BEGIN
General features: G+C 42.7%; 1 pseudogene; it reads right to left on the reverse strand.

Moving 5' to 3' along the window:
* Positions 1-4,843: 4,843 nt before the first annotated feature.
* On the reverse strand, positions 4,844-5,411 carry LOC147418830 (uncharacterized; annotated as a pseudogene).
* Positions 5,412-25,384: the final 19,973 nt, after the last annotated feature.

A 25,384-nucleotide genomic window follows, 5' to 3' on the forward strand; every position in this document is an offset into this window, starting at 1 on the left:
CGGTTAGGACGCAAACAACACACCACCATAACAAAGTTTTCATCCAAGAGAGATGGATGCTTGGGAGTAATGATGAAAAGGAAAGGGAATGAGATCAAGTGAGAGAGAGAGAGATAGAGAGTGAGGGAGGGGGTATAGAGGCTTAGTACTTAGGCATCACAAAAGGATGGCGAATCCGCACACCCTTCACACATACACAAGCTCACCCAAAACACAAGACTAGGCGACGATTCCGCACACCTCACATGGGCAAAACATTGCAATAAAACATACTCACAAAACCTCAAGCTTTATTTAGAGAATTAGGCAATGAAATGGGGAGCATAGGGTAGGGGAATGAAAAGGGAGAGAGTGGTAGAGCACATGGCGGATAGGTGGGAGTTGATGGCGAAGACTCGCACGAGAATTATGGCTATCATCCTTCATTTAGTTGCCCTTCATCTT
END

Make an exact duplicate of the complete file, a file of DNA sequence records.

General features: G+C 42.7%; 1 pseudogene; it reads right to left on the reverse strand.

Moving 5' to 3' along the window:
* Positions 1-4,843: 4,843 nt before the first annotated feature.
* On the reverse strand, positions 4,844-5,411 carry LOC147418830 (uncharacterized; annotated as a pseudogene).
* Positions 5,412-25,384: the final 19,973 nt, after the last annotated feature.

A 25,384-nucleotide genomic window follows, 5' to 3' on the forward strand; every position in this document is an offset into this window, starting at 1 on the left:
CGGTTAGGACGCAAACAACACACCACCATAACAAAGTTTTCATCCAAGAGAGATGGATGCTTGGGAGTAATGATGAAAAGGAAAGGGAATGAGATCAAGTGAGAGAGAGAGAGATAGAGAGTGAGGGAGGGGGTATAGAGGCTTAGTACTTAGGCATCACAAAAGGATGGCGAATCCGCACACCCTTCACACATACACAAGCTCACCCAAAACACAAGACTAGGCGACGATTCCGCACACCTCACATGGGCAAAACATTGCAATAAAACATACTCACAAAACCTCAAGCTTTATTTAGAGAATTAGGCAATGAAATGGGGAGCATAGGGTAGGGGAATGAAAAGGGAGAGAGTGGTAGAGCACATGGCGGATAGGTGGGAGTTGATGGCGAAGACTCGCACGAGAATTATGGCTATCATCCTTCATTTAGTTGCCCTTCATCTT